The Parliament has held back its opinion on a new EU regulation on organic production and labelling rules, aimed at buying more time to negotiate on legislative powers and restrict the GMO content of organic products.
The Parliament adopted, on 29 March 2007, an opinion report on ‘Organic production and labelling of organic products’, prepared by the Committee on agriculture and rural development. However, at the request of the rapporteur, French MEP Marie-Hélène Aubert (Greens/EFA) (who referred to the rule 53 of the rules procedure of the Parliment) the plenary did not vote on the amended legislative resolution and the regulation was sent back to the Agricultural committee. The Council needs the Parliament’s amended legislative resolution on the dossier before final adoption.
The reason for referring the regulation back to the Committee is that the Parliament insists on the new regulation being made subject to the co-decision procedure since it covers the production and distribution of processed food in the single market (which comes under co-decision) and not just agricultural products (which comes under the consultation procedure). “Referring the report back to Committee enables the EP to negotiate for co-decision rights with the Commission,” said Aubert.
The key amendments (which are not binding on the Council) of the adopted report propose stricter overall rules on GMOs and ask farmers to “supply evidence that they have taken all necessary steps” to avoid an “adventitious contamination” with GMOs. The Commission is asked to draft up, by January 2008, a framework directive setting out measures to help avoid contaminating the food chain with GMOs and applying the ‘polluter-pays’ principle.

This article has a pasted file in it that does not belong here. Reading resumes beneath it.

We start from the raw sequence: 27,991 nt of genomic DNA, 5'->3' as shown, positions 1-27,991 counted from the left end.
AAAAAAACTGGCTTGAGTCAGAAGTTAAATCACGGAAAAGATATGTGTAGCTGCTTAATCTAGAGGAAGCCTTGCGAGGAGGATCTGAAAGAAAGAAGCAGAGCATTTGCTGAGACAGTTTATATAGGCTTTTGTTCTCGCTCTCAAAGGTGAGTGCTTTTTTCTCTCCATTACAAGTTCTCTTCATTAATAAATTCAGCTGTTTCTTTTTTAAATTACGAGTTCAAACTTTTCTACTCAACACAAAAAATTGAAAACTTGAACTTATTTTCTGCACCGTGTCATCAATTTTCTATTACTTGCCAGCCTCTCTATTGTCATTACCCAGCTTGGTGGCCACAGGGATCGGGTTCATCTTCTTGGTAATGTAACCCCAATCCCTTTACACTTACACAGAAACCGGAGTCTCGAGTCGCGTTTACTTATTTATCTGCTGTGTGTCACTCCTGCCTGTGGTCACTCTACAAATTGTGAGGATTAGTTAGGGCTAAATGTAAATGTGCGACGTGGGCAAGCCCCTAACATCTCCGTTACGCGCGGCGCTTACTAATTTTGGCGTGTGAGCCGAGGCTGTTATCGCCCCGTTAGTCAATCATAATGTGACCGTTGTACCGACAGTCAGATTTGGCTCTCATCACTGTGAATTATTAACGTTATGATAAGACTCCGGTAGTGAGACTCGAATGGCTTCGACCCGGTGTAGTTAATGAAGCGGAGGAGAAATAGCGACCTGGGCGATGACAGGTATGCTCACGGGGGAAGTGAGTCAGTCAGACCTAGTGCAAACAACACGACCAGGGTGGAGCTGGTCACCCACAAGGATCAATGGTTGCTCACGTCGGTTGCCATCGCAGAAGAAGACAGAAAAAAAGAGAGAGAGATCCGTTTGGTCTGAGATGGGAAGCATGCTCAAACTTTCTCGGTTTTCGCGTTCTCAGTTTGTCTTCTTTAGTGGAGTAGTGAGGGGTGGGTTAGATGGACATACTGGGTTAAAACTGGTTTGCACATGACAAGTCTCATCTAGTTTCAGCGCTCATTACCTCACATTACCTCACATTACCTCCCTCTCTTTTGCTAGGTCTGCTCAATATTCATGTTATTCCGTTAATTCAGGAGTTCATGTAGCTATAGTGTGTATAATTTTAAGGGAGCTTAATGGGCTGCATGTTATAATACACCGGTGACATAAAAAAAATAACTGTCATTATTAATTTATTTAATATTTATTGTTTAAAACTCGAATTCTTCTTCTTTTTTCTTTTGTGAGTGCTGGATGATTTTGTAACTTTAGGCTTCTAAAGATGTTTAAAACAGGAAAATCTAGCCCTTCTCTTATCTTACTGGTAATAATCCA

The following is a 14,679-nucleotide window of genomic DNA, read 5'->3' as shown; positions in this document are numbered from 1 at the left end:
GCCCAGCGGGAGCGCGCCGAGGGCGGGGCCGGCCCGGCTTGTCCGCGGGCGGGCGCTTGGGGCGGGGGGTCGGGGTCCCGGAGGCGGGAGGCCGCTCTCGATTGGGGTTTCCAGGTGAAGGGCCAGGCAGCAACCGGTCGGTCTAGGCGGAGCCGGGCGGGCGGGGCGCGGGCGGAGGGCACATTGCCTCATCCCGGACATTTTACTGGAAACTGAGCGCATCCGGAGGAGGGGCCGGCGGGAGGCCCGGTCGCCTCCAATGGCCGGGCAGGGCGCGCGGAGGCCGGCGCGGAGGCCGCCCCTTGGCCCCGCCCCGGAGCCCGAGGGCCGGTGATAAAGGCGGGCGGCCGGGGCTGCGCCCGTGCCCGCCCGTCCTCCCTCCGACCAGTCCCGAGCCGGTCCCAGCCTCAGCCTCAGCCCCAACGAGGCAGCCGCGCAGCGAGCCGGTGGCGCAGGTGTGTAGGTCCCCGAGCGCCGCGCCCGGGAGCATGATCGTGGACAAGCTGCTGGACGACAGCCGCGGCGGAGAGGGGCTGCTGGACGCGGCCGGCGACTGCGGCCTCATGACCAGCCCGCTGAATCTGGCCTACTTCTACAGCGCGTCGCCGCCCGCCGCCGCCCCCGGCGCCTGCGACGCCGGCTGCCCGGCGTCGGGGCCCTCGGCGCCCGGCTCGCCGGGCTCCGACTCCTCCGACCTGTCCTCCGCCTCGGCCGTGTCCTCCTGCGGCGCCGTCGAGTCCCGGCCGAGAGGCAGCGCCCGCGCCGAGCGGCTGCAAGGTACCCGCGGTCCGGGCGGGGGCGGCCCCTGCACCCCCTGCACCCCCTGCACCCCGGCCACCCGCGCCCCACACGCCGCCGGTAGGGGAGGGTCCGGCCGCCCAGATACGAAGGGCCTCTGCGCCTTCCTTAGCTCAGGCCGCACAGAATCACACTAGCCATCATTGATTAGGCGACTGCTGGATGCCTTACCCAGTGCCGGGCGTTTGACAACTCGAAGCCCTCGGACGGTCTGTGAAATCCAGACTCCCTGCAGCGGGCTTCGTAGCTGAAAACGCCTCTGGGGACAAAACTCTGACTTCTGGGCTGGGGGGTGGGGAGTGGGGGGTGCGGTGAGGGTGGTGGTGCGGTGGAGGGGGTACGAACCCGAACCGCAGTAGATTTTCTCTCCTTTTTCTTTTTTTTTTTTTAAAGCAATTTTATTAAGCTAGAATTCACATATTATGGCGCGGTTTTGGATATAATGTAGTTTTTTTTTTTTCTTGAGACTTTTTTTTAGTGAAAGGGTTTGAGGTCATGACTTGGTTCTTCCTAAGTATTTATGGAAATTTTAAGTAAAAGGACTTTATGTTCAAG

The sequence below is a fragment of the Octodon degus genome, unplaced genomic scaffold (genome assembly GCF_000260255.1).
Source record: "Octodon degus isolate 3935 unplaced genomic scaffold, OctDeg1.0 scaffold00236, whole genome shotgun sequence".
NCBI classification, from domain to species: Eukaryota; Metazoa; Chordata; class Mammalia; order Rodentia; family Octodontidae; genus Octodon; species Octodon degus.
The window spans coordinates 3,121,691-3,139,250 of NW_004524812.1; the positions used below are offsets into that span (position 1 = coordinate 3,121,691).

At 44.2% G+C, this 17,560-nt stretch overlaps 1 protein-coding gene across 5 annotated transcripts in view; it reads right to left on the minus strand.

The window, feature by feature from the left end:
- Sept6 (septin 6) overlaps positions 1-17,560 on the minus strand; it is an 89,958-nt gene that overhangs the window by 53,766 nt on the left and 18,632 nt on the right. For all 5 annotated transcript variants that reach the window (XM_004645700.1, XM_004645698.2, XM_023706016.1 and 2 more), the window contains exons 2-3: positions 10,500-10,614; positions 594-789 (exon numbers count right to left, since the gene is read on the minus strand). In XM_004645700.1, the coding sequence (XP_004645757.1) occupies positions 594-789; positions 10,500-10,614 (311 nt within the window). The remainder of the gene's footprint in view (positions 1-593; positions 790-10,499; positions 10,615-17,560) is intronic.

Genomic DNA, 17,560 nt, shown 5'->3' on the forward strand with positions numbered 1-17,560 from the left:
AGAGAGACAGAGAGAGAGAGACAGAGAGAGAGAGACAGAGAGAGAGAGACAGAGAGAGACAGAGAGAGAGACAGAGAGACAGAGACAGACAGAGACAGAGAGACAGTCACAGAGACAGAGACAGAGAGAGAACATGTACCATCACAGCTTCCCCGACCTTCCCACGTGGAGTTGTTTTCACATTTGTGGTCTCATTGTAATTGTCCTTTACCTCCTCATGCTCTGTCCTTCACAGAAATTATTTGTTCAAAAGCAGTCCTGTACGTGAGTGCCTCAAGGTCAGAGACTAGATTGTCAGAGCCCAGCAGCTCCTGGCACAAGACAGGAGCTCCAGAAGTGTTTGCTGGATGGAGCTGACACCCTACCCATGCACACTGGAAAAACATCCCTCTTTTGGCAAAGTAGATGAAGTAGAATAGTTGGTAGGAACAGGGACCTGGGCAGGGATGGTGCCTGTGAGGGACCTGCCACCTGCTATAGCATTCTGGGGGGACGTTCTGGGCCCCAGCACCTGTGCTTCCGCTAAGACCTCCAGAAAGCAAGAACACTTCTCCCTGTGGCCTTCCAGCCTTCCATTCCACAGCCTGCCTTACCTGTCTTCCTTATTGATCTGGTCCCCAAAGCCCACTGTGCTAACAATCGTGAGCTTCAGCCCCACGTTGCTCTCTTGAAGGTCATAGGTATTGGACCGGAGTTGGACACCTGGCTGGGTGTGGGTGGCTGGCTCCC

In addition, the MEPs backed an amendment (324 votes to 282, with 50 abstentions) seeking to reduce the threshold of accidental contamination from 0.9% to 0.1% in the case of organic products.
“Parliament has proposed a range of amendments, which improve the original proposal and the Commission will take them on board,” promised Agriculture Commissioner Mariann Fischer Boel.
However, the Commission disagrees with the Parliament’s demand for more details in the regulation – the EU executive wants the the basic rules to be stipulated more clearly and logically.
The Commission also refuses to extend the scope of the regulation to cover other areas such as textiles, collective catering and cosmetics. “We can’t take all steps in one go, we already extend the current regulation to cover wine and agriculture. Other sectors are in such early stages that regulating them now could hamper their development. We plan to look at these sectors in 2011,” said Boel.